Fusidic Acid Resistance among Staphylococcus aureus Causing Community Acquired Skin and Soft Tissue Infections

Safaa Sobhy Mahmoud Abo Elnour


SUMMARY AND CONCLUSION A ntibiotic resistance is becoming an increasing problem in both community and hospital acquired infections. Multidrug resistant Staphylococcus aureus (S. aureus), in particular is a major human pathogen and is responsible for many types of infections. It causes the vast majority of skin and soft tissue infections (SSTIs) in humans of varying severity, ranging from mild to life-threatening infections such as necrotizing fasciitis. SSTIs involve microbial invasion of the skin and underlying soft tissues. They have variable presentations, etiologies and severities. Protocols for management of SSTIs differ as regard severity of infection and according to presence of pus. Lines of treatment include oral antibiotics and intravenous antibiotics in mild and moderate non purulent infections. Surgical consultation is mandatory to rule out necrotizing process, empiric antibiotics and defined antibiotics in severe non purulent forms. Incision and drainage with culture and sensitivity and defined antibiotics are the main lines of treatment of purulent SSTIs. Fusidic acid (FA) is an antibiotic with effective antimicrobial activity against S. aureus infections that has been widely used over the last 20 years. It binds to elongation factor G (EF-G) preventing its release from the ribosome which results in stalling protein synthesis. Topical preparations containing FA are widely used in some regions for multiple dermatological disorders especially infected atopic eczema and impetigo. The increased usage of monotherapy FA topical preparations has been strongly associated with emergence of FA resistance among both methicillin sensitive and methicillin resistant S. aureus (MRSA). Two major mechanisms for FA resistance have been reported. One of them is alteration of the drug target site EF-G due to mutations in fusA gene encoding it or fusE gene encoding ribosome protein L6. The other mechanism is protection of drug target site by the FusB-family proteins. The FusB proteins bind to EF-G on the ribosome to prevent binding of FA, allowing translation to continue. These FusB-family proteins are encoded by fusB, fusC, fusD or fusF gene. The current study aimed to detect FA resistance among S. aureus either methicillin sensitive or MRSA causing community acquired (CA) SSTIs isolated from 75 patients presenting to the outpatient clinic of Dermatology Department, Ain Shams University Hospitals from October 2015 to April 2016. Acquired FA resistance genes were detected using Polymerase chain reaction (PCR). Pus or skin swabs were collected and S. aureus was isolated and identified by convential bacteriological methods.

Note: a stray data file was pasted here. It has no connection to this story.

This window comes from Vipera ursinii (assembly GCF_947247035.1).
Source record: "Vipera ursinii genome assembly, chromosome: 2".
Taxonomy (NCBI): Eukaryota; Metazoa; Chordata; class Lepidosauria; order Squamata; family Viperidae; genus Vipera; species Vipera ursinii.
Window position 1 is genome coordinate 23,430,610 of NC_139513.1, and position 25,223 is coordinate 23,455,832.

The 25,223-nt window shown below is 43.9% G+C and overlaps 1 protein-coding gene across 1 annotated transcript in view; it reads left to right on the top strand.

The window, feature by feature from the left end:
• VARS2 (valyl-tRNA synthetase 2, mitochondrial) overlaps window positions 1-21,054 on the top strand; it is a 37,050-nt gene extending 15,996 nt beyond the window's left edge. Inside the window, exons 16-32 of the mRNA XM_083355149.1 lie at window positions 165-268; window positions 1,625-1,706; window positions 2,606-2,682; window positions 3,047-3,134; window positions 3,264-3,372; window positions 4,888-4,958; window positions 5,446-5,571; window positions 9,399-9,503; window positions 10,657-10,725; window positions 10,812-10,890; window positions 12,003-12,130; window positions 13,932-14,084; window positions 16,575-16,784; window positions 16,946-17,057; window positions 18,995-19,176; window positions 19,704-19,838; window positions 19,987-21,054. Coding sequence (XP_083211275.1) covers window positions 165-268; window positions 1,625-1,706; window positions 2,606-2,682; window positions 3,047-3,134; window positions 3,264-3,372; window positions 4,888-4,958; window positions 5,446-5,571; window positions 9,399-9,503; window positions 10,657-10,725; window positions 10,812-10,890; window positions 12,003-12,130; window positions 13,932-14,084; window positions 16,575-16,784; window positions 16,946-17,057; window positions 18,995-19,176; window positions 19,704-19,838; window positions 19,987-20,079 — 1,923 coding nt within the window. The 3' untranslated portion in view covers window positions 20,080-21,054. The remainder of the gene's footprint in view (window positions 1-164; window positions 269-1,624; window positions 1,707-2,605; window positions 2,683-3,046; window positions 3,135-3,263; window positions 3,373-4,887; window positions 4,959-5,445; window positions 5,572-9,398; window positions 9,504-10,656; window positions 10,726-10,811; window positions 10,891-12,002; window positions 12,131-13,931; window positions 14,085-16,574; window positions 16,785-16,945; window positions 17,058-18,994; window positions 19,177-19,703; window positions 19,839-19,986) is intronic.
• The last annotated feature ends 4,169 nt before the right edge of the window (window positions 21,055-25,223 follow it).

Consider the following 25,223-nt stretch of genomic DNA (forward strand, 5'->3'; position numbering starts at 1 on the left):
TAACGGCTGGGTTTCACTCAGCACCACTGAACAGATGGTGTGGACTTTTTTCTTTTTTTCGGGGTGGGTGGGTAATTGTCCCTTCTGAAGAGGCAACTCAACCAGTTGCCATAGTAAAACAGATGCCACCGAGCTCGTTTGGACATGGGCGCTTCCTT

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Other Titles مقاومة حمض الفيوسيديك في المكورات العنقودية الذهبية المسببه للعدوي الجلدية المكتسبة من المجتمع
Issue Date 2016
URI http://research.asu.edu.eg/handle/12345678/2740

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